To Usher In an ‘Age of Agility’ in Education, We Must Talk Less About Schools – and More About Students

Writing for The 74, Beth Hawkins recently reviewed innovations that shake up the high school to college pipeline emerging from the symposium celebrating the 25th anniversary of the Center on Reinventing Public Education. Excerpts of the piece appear below:

The symposium explored ways in which the traditional concept of school could be challenged, pushing particularly on the notion that the traditional high-school-to-college continuum leaves too many talented people behind. About a third of Americans have a four-year college degree, yet an estimated 6.3 million jobs are going unfilled for lack of skilled candidates.

After nine years of compulsory schooling, in Switzerland, every student has the opportunity to opt in to a national system of apprenticeships. Winning one is prestigious, and 70 percent of Swiss teens participate, choosing one of 250 career pathways. They continue to go to high school part time, and many later earn a college degree.

Swiss businesses contribute 60 percent of the $6 billion annual cost and receive a return on their investment of up to 10 percent, LeVine said. Business sees the expense — the equivalent of 1 percent of the GDP when state and federal contributions are added — as an investment, not an act of corporate responsibility.

Despite the system’s seemingly enormous price tag, the apprenticeship model is actually 40 percent less costly than full-time attendance at a traditional high school. Students who finish the equivalent of high school without completing an apprenticeship are on an academic track that leads directly to college.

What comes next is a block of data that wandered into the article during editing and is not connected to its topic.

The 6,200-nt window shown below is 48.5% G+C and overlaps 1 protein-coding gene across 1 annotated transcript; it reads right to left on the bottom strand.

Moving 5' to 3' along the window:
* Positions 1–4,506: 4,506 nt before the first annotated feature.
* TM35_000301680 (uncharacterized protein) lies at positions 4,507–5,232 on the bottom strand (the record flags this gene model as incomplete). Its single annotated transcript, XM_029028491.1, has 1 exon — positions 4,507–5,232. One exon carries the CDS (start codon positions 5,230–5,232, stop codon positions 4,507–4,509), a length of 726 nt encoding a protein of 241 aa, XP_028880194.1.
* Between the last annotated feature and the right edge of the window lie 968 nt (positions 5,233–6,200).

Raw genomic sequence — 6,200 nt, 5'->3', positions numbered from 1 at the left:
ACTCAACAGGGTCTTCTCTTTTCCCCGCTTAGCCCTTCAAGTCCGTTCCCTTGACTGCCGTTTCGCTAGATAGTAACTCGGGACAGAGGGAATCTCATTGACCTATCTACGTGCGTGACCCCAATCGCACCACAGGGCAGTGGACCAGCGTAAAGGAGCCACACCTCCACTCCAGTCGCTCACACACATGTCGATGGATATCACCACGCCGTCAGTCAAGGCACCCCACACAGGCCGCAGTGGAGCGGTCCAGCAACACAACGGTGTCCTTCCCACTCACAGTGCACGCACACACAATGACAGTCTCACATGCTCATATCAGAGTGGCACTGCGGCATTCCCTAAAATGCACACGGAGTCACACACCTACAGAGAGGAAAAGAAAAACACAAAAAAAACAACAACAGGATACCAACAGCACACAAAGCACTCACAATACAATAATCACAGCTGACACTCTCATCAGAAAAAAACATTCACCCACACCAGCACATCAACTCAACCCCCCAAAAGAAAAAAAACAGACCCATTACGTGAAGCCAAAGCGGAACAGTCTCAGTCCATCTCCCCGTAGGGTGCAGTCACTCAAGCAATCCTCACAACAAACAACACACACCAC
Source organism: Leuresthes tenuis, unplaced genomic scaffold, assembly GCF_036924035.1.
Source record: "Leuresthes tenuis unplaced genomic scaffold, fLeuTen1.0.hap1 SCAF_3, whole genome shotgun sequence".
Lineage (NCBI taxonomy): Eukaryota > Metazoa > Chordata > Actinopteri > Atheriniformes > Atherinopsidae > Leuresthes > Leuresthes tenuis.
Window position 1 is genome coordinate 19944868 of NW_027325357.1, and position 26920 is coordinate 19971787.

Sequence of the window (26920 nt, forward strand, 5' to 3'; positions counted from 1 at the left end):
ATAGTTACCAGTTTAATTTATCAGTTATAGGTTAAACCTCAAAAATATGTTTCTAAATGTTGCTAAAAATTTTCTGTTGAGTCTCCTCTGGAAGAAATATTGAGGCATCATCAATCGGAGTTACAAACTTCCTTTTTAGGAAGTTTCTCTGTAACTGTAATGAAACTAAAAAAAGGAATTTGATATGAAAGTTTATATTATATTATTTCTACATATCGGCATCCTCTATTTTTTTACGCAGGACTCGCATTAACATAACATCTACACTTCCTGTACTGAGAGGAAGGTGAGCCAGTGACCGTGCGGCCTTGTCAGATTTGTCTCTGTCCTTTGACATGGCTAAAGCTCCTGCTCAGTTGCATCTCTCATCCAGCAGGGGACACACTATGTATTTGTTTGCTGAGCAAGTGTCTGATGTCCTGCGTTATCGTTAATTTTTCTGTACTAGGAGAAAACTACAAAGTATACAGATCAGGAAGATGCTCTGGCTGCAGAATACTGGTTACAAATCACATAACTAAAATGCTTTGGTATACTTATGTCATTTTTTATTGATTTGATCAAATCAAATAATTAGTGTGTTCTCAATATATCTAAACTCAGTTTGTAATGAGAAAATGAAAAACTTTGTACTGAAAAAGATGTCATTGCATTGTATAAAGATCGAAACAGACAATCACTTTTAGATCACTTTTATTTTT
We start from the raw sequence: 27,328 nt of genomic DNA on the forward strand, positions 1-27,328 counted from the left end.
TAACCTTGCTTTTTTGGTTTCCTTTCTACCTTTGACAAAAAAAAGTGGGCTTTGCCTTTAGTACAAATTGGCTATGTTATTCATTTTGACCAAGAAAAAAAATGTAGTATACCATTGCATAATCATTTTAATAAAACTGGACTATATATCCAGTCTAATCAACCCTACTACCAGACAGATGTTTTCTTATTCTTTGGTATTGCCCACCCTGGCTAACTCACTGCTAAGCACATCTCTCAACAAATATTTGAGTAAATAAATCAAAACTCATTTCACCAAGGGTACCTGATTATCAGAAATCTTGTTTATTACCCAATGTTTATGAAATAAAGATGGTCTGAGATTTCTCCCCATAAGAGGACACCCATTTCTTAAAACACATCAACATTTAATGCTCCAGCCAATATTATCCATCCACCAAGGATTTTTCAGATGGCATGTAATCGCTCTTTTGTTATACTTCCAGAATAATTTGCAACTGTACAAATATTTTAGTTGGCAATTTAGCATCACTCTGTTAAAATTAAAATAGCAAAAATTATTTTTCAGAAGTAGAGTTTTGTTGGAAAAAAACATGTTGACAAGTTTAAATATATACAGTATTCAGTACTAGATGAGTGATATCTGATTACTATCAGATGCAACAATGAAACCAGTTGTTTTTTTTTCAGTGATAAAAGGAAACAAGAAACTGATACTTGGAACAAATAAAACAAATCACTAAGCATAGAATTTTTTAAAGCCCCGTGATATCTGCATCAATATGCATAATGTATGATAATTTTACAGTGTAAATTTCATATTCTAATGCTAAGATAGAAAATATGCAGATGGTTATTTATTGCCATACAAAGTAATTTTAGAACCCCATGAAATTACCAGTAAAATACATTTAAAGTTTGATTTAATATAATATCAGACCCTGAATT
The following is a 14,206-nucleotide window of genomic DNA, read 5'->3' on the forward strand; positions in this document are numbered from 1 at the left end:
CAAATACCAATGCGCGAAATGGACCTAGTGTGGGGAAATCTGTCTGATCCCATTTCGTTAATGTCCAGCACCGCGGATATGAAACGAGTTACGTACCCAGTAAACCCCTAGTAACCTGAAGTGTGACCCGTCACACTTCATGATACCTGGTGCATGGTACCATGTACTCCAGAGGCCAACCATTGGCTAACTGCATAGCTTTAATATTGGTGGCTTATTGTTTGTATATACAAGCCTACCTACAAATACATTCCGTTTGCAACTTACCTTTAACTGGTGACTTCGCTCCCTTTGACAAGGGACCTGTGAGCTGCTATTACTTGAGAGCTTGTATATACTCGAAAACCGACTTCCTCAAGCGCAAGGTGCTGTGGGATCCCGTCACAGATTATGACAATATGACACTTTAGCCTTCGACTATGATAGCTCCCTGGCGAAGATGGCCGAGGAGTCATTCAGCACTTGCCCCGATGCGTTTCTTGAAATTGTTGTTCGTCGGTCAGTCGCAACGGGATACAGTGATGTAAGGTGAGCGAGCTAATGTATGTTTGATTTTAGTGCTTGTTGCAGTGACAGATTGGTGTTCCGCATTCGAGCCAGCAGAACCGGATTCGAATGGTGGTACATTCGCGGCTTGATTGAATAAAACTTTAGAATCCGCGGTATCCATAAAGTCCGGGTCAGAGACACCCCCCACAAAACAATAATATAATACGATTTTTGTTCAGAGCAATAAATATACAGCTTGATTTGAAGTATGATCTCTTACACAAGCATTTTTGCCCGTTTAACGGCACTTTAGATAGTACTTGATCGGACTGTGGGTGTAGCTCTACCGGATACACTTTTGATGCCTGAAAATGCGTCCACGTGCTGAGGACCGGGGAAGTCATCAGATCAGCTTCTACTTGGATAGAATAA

The magic, which is difficult to communicate to anyone steeped in the American concept of school, is that there are no dead ends for students. One may earn a graphic design credential as an apprentice, yet go on to become a doctor.

Hand in glove with doing away with the notion of high school and college as two separate — and lengthy and expensive — experiences, other ideas advanced at the symposium and in a series of accompanying essays published by CRPE explored tying education funding much more closely to individual students, who could use funds to pay for everything from out-of-school enrichment activities to special education services; creating system navigators to help families choose an array of educational options to best meet their child’s needs; and finding ways to design evaluations that measure success in such highly individualized environments. Communities can start, à la Switzerland, by tapping local businesses and civic organizations interested in ensuring the right talents are being nurtured.

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